There were certainly (proto) vegetarians and vegans around with robust concepts about what they thought they were doing who didn’t declare themselves as utilitarian or philosophers, long before Singer wrote his book. I’m confident he would be the first to acknowledge that.

I’ll offer someone who is certainly not the first animal rights philosopher, but my personal favorite and a better candidate for providing a coherent secular structured argument for animal rights: Henry Stephens Salt. In particular his book Animals' Rights: Considered in Relation to Social Progress (1894) and his other book done in Socratic dialog, The Logic of Vegetarianism (1899). Both available online for free if you do a cursory search.

For an overview of the history of (Western) thinking on animal ethics, there are a few books out there, but I recommend Tristram Stuart’s The Bloodless Revolution due to his impeccable scholarship on the subject.

I would absolutely love to get both Julia’s and Massimo’s take on those two pieces by Salt. There are other pioneers on the subject of animal rights, but Salt’s writings are very fresh and surprisingly relevant for a modern reader; he’s plenty witty too.

That a philosopher would claim that Singer started the animal rights argument adds to this notion that philosophy (as a monolithic institution) is somewhat myopic to culture and history around it because if a “famous” philosopher didn’t write it in specific philosophical language, then it didn’t happen. It’s on par with Julia’s contention in the podcast that “philosophy is defending its relevance by defining things as philosophy that would have happened without the discipline of philosophy.” (21:15)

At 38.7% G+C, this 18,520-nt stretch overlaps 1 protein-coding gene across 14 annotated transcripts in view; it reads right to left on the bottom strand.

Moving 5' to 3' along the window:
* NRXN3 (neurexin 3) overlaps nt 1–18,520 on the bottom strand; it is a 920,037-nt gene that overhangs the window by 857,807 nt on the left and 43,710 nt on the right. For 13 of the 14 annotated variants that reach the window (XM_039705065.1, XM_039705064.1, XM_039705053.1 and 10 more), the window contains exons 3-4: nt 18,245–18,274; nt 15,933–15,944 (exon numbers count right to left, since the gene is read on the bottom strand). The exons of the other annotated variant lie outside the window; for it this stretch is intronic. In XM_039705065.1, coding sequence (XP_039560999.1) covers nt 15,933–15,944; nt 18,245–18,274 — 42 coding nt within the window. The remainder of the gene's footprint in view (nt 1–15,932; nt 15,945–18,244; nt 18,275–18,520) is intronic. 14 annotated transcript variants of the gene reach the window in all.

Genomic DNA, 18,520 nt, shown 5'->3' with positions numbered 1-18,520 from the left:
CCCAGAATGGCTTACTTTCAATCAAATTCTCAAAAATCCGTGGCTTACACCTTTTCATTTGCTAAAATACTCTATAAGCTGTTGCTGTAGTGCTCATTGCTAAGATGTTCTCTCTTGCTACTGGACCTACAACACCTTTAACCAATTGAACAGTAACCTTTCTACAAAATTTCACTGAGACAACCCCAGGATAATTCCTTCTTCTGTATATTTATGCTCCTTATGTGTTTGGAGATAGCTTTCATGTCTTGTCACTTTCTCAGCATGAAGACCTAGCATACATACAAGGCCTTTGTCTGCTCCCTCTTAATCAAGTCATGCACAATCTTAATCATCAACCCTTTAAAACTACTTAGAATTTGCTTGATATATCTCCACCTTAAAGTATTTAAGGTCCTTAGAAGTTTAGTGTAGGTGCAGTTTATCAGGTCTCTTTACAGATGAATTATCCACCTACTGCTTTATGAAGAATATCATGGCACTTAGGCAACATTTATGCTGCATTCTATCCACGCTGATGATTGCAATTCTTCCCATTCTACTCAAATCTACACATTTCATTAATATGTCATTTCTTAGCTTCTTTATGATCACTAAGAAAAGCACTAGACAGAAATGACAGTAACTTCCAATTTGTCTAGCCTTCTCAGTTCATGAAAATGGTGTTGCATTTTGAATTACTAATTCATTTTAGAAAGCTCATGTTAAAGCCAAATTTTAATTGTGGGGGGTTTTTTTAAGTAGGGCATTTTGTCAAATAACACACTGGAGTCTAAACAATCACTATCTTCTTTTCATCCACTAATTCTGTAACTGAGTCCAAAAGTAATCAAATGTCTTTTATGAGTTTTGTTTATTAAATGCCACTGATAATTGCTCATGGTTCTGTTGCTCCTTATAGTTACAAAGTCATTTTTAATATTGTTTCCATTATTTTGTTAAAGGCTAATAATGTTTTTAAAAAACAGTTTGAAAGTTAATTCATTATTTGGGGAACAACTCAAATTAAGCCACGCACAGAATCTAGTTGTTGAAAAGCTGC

Also, it parallel’s the contention discussed in the podcast where certain scientists make claims about science knowledge while failing to recognize the philosophical origins.

Anyway, I don’t mean to come down as harsh. All I’m suggesting is that if Rebecca wants to offhandedly reference animal rights as an example of philosophical contribution I encourage her to dig a little deeper than popular surface knowledge. I eagerly welcome more thinkers of her (and Julia’s and Massimo’s) caliber to do the same because I’d like to think that the arguments (besides Singer) are persuasive and (mostly) rational.

June 10, 2014 | Unregistered CommenterGaps In The MInd

Thanks for the post Gaps. I wondered about that claim. I'm also glad Julia raised some of the points she did, because, as you both point out, I'm not so sure philosophy really does regularly do much more than bolster the strength of already existing cultural movements. On the other hand, I'm reading Plato at the Googleplex right now and it might be one of my favorite books of all time. It's simply a masterpiece.

June 30, 2014 | Unregistered CommenterChance Lacina